What Next for the ″Toothless Tiger?″ | Germany| News and in-depth reporting from Berlin and beyond | DW | 15.11.2004
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What Next for the "Toothless Tiger?"

Germany's foreign policy needs to be overhauled if it is to reverse a growing image of weakness in the world and a false sense of security at home, according to experts.


Germany's pacifist principles may be challenged by a new foreign policy

The ongoing fighting in Iraq and the rising concerns over Iran’s nuclear program have set off a debate among policy makers and researchers in Berlin on the new challenges to German foreign policy. Over the coming weeks, the John F. Kennedy Institute at Berlin's Free University is hosting a series of public panel discussions on the future of German foreign policy and how Germany can best contribute to peace and stability in the world.

Germany is doing its bit to promote peace and stability in the Balkans and in Afghanistan, says Professor Herfried Münkler, political scientist and foreign policy expert at Berlin’s Humboldt University. But speaking to politicians and fellow researchers at the Kennedy Institute, he said Germany still isn’t taking the threat of international terrorism seriously enough.

"The notion still exists in Germany that the terrorist threat isn’t quite as big as its made out to be, and that something can be achieved by negotiating, but that’s wrong," Münkler told DW-RADIO. "Germany is in a learning process, many people must reconsider the strong pacifist principles they have become proud of."

UN Generalversammlung Joschka Fischer und Kamal Charrasi

Joschka Fischer meets with Kamal Kharrazi, foreign minister of Iran.

Ruling out the use of military force as Germany has done in the Iraq conflict is not the way to promote peace and security, says Münkler. He fears Germany is only getting the reputation of being a toothless tiger. Foreign Minister Joschka Fischer’s remarks on Wednesday rejecting the threat of military force against Iran as a means to achieve nuclear compliance have been seen by many commentators in Berlin as yet another sign of German weakness.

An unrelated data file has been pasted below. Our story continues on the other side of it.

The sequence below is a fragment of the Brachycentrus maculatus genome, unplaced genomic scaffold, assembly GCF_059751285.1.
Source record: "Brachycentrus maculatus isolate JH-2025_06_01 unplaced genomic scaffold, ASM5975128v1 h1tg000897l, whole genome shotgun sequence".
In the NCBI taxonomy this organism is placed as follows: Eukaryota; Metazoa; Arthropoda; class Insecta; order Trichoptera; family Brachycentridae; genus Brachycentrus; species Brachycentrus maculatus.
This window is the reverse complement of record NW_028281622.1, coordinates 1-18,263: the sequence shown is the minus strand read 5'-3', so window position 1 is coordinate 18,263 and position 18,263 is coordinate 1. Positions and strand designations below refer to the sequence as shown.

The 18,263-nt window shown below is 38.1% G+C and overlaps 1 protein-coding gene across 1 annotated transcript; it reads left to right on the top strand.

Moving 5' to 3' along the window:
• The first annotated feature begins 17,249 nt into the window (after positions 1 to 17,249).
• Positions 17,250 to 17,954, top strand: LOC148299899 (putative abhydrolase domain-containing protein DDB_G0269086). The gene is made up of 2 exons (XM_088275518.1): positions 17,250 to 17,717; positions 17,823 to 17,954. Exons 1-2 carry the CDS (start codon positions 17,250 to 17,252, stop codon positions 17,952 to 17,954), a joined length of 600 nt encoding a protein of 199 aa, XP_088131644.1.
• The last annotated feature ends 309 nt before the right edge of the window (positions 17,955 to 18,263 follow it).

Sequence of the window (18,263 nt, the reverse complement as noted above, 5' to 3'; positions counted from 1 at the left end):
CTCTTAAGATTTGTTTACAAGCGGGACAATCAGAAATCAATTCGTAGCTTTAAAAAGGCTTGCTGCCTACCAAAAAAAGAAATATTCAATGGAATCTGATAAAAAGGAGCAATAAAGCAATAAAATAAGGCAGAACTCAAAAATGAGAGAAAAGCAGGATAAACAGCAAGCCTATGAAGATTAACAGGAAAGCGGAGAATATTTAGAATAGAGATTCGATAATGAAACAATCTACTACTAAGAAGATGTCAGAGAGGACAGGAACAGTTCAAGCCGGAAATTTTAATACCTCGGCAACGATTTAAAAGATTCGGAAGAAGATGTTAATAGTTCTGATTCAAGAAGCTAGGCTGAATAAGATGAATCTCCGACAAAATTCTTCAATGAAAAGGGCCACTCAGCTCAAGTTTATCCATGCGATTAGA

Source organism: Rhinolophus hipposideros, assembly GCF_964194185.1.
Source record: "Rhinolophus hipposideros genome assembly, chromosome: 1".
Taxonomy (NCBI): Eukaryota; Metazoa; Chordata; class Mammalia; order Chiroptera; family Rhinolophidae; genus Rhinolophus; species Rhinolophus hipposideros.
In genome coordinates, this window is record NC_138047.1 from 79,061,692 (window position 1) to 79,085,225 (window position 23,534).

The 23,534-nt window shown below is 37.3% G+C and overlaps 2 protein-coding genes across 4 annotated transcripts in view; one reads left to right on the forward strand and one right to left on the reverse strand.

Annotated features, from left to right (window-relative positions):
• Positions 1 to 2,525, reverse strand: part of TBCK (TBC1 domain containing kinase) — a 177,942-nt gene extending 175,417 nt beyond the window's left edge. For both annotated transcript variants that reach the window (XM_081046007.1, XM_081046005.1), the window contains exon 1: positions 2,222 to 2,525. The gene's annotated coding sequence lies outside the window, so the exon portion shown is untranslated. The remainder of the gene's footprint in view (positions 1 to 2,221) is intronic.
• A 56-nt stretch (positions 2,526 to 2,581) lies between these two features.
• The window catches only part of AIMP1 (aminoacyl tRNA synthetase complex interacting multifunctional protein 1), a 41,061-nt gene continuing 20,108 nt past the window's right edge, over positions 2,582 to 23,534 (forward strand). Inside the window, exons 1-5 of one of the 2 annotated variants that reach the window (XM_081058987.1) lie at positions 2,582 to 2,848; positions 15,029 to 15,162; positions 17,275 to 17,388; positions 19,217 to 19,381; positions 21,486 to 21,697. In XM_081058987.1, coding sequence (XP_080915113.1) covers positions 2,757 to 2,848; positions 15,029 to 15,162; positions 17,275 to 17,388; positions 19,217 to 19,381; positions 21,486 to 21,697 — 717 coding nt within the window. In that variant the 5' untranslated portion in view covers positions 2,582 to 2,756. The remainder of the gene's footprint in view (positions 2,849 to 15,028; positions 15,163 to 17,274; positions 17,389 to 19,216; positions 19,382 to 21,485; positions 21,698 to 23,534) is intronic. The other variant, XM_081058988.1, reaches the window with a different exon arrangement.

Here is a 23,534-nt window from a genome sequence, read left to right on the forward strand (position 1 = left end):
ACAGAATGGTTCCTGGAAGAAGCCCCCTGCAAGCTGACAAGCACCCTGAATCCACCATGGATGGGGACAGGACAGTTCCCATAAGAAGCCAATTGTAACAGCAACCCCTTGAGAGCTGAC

"People have to accept in this country that the forms of mediating in a conflict, by offering money or economic incentives have their limits," Münkler said. "One has to be careful that economic incentives aimed at ending a conflict, don’t have the opposite effect of prolonging it. This is what happened in Somalia, for example, where conflicts were fueled because people soon learned that it paid to keep the conflict alive."

While in the past most armed conflicts arose between states, since 1999 the majority of wars were fought between non-government groups and states. Münkler sees this as the main challenge to foreign policy in the future, because governments can no longer rely on political or economic pressure as a deterrent against armed conflict. Rebel groups and terrorists can finance themselves independently, mostly through global organized crime.

"Globalization plays a key role in making long term armed conflicts possible. Rebels, warlords and terrorists all over the world finance their activities through different forms of internationally organized crime," Münkler observed. "If you consider that $1 trillion are made worldwide through organized crime each year, then you can imagine the kind of resources non-government groups have to pay for warfare."

Deutsche Soldaten in Kabul

German troops are forbidden by their mandate to intervene in the drug trade.

One of the greatest resources for warfare, says Münckler, is right under the eyes of the German troops in Afghanistan: the opium trade. In Kosovo, human trafficking paid for much of the fighting. For the first time this year, he says, the world wide profits from human trafficking will exceed those of the drugs trade.

If Germany’s foreign policy is to prevent wars and promote stability, it must also address these global challenges.

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